Ontario's curbs on insecticide may protect bees. Beekeepers welcomed the move by Ontario, the first North American government to curb use of seed treated with neonicotinoids, which are used to kill insects that harm crops.
Ontario, Canada's biggest producer of corn and soybeans, said that it aims to reduce by 80 percent the acres planted with neonicotinoid-treated corn and soybean seed by 2017. Fruits and vegetables need pollinators like bees to grow and a federal agency has linked bee deaths to neonicotinoids. [more...]
This year the Chesapeake Bay Foundation planted more than 29 million native oysters on reefs and 10,000 trees along streambanks, and gave more than 35,000 students and teachers unforgettable experiences on our rivers, streams, and Bay so that they will learn to love and protect these waters like we do. [more...]
Projects Bird watchers must be good bird listeners, for birds are usually heard before they are seen, if they are seen at all.
The sounds that an animal makes often reveal their sex, age, health, species, emotional state, individual identity, and where they are from. But to the human ear, they may seem little more than "quack" or "bark". We are working to change that.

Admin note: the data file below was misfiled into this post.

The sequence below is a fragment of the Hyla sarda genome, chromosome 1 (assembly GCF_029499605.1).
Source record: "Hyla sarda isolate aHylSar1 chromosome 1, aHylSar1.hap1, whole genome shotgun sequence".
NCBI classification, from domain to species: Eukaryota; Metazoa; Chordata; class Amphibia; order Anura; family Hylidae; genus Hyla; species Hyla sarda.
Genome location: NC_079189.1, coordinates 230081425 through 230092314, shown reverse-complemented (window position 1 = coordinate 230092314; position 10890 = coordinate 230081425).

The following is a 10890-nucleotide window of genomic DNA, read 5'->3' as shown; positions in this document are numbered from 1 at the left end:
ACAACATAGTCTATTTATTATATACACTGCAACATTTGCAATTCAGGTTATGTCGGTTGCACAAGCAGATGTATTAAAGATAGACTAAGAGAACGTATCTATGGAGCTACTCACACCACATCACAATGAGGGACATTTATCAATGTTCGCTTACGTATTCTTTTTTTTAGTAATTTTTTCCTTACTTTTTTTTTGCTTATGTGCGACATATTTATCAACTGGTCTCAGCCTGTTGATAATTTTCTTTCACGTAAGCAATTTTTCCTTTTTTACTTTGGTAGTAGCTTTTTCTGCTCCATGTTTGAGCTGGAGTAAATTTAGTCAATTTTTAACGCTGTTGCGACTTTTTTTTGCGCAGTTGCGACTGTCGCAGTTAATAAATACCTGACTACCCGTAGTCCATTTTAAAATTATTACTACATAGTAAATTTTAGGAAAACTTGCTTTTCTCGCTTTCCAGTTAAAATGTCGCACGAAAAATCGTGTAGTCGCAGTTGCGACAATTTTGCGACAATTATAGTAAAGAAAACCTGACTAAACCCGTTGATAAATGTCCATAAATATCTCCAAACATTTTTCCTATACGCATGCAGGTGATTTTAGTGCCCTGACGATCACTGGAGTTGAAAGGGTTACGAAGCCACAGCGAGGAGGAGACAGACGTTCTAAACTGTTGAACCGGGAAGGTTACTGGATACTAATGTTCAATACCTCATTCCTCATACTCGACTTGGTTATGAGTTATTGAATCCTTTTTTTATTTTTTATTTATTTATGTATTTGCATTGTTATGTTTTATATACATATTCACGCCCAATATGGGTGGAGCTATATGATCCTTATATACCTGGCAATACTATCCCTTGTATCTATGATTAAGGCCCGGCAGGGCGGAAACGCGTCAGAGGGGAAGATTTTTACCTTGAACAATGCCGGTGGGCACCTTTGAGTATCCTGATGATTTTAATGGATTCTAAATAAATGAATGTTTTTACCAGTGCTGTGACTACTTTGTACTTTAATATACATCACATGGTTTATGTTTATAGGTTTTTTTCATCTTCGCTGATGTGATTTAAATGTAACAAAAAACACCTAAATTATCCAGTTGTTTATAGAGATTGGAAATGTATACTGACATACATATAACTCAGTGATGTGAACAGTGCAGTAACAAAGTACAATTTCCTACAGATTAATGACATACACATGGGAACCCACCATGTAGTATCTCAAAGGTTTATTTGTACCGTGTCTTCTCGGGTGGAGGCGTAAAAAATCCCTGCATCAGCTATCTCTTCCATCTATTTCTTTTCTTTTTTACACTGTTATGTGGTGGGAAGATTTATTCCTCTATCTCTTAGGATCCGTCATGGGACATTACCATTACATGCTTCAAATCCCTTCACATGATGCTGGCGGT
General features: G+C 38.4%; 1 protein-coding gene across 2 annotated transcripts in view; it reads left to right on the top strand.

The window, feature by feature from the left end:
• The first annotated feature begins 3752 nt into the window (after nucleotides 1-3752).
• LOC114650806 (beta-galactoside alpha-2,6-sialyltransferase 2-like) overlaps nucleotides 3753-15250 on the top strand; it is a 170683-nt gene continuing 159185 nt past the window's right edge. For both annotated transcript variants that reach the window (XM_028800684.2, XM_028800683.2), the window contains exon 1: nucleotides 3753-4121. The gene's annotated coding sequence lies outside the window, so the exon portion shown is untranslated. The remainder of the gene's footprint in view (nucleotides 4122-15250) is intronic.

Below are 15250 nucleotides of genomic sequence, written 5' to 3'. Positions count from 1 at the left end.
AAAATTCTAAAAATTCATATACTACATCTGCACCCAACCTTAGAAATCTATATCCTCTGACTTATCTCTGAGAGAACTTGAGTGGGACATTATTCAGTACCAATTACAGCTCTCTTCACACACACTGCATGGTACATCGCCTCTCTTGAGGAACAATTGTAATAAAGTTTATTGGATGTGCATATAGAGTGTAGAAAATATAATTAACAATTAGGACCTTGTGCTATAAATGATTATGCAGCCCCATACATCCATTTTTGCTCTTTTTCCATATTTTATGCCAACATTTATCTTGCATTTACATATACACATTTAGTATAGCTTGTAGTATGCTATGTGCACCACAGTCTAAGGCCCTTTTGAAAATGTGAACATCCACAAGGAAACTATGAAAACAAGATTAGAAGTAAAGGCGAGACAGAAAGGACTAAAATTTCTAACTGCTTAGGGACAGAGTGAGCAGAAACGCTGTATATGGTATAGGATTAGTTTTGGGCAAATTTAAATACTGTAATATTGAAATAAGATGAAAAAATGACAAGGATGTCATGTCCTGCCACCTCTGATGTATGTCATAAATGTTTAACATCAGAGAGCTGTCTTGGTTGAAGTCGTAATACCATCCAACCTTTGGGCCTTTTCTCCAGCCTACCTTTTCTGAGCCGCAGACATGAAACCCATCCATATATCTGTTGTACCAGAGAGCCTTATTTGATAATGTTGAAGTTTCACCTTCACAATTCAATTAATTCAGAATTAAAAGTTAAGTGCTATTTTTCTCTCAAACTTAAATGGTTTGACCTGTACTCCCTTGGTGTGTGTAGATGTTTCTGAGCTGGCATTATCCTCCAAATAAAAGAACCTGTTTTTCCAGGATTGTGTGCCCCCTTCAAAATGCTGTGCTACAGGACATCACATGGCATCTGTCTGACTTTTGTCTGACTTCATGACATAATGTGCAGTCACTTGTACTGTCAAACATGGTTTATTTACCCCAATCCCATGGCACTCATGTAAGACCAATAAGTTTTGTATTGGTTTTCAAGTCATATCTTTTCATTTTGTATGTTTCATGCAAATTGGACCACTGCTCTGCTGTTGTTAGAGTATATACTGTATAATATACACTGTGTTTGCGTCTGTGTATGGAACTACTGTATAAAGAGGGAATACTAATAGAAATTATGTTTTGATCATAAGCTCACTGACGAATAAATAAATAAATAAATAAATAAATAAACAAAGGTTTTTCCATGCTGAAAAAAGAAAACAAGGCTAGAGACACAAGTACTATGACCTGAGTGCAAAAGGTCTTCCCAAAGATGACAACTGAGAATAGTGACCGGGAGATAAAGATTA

Our project is code-named AudiOh!, and its mission is to disentangle the information embedded in a quack or bark, and reveal it. As part of that project, we are improving our database of sounds, which currently includes 160,168 sounds and sonograms for 17,725 of the 58,520 birds on this site, and is on-track to reach many more in the next few months.
We are now in the advanced stages of developing, testing, and revising our identification algorithms. The long-term goal of the AudiOh project is to create software that is light enough to run in a cell phone, and clever enough to accurately identify bird and animal sounds, and nimble enough to do this in real time. Along the way, we hope to contribute to the science of animal sounds. Read more
Today's Featured Critter: Zenaida macroura